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Thread: No floor drain available.

  1. #1

    Default No floor drain available.

    I'm finishing out my basement and have a water heater which is on the main floor, it will be above a finished ceiling when the project is complete.
    I want to move it into the basement. My problem is that there is no floor drain in my basement. I want to put the electric water heater in a room that has vent and drain stacks as well as the electric furnace and air handler. Is there an acceptable way to plumb the T/P valve and a drain from a water pan into the drain stacks? Or does anyone have any other suggestions that could solve my problem?

  2. #2
    Plumbing Designer FloridaOrange's Avatar
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    Default

    Quote Originally Posted by wamp73 View Post
    I'm finishing out my basement and have a water heater which is on the main floor, it will be above a finished ceiling when the project is complete.
    I want to move it into the basement. My problem is that there is no floor drain in my basement. I want to put the electric water heater in a room that has vent and drain stacks as well as the electric furnace and air handler. Is there an acceptable way to plumb the T/P valve and a drain from a water pan into the drain stacks? Or does anyone have any other suggestions that could solve my problem?
    The T&P line usually dumps to the pan or another place that is visible. You need to be able to see if your T&P is dripping.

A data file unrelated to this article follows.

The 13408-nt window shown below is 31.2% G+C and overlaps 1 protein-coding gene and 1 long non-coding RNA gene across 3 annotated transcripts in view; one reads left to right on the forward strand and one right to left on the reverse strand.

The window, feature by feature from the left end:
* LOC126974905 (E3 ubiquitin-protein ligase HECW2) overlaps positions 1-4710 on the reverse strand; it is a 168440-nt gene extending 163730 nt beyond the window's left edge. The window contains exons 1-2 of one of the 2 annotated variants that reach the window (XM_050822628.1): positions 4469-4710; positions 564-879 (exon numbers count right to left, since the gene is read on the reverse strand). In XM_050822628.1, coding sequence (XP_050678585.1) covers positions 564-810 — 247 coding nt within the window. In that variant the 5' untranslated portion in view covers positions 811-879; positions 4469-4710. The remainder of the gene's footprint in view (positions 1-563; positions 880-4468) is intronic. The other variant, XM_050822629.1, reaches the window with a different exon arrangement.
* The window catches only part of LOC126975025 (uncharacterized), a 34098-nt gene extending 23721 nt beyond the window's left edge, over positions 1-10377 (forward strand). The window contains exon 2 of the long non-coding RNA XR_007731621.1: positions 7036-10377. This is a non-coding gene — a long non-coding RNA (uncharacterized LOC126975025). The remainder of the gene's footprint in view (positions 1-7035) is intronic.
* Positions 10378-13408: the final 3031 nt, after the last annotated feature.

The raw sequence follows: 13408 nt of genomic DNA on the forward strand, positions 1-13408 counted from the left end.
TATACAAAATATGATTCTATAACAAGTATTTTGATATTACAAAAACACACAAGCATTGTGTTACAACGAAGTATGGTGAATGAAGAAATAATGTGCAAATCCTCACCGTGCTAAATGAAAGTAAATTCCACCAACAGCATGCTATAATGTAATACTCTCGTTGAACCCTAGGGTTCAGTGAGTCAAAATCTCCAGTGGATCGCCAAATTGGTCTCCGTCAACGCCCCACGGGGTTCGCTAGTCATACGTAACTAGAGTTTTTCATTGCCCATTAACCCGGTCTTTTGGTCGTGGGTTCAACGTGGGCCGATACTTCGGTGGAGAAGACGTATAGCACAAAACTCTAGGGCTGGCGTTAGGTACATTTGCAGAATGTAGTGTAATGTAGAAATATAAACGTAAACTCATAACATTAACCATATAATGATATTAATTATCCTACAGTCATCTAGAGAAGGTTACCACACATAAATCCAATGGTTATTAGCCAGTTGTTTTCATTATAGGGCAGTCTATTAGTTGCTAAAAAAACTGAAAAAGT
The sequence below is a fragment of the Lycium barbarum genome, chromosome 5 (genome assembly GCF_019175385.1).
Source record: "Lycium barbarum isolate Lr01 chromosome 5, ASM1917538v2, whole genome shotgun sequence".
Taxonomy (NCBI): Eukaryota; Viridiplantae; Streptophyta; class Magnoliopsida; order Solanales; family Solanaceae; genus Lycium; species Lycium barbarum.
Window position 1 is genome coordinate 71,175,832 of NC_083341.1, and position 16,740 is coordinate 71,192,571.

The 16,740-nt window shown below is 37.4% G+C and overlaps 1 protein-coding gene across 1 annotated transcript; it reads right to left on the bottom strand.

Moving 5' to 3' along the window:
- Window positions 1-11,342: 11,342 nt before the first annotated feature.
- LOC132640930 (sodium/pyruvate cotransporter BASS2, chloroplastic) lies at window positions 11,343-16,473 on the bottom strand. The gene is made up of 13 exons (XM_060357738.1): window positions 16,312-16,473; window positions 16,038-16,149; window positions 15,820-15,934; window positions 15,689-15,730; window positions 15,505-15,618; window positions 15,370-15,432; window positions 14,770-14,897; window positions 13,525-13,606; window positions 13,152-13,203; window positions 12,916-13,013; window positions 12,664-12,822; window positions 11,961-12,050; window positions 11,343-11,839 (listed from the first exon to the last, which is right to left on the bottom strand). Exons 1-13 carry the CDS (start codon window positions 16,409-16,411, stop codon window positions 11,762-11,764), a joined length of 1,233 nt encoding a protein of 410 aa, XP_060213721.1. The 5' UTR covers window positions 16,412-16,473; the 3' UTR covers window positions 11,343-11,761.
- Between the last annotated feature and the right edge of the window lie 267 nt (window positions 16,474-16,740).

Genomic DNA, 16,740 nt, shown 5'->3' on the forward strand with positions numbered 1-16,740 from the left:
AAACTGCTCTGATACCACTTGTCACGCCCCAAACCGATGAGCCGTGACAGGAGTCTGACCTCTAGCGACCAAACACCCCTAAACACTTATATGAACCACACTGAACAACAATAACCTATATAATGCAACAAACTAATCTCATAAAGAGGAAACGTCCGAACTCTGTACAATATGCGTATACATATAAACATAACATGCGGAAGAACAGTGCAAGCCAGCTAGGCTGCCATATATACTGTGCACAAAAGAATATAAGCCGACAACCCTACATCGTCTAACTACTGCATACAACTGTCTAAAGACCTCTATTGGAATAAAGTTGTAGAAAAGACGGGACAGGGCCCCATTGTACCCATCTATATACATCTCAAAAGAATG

T&P Valve looking at two sides.
    Last edited by Terry; 04-24-2009 at 10:19 AM.
    Matt
    Semi-professional plumbing designer
    Enjoying life in SW Florida

  3. #3

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    If I dump the TP to the pan. Is it then ok to plumb the pan into the drain stack as I would a sink with a p-trap?

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    Plumbing Designer FloridaOrange's Avatar
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    Quote Originally Posted by wamp73 View Post
    If I dump the TP to the pan. Is it then ok to plumb the pan into the drain stack as I would a sink with a p-trap?
    That depends on your local codes. I've seen some places want the pan to discharge outside, I've seen others where it could be tied into sanitary via an indirect connection. An indirect basically means it has to drip into a waste receptor (not directly tied), and of course the receptor needs a trap.
    Matt
    Semi-professional plumbing designer
    Enjoying life in SW Florida

  5. #5
    Moderator & Master Plumber hj's Avatar
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    Default drain

    The problem with connecting EITHER one of them to the sanitary system with a trap is that the trap will ALWAYS be dry, since neither of them will, or should, replenish the water in the trap when it evaporates. The drain pan is seldom connected to the sewer because it would overflow during a backflow condition.

  6. #6
    Plunger/TurdPuncher kingsotall's Avatar
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    Could discharge in a laundry sink or floor sink.

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    Plumbing Designer FloridaOrange's Avatar
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    Quote Originally Posted by hj View Post
    The problem with connecting EITHER one of them to the sanitary system with a trap is that the trap will ALWAYS be dry.
    Good point. I was answering between projects, normally IF we run pan to sanitary it is through a primered floordrain or a hub drain that is catching condensate.
    Matt
    Semi-professional plumbing designer
    Enjoying life in SW Florida

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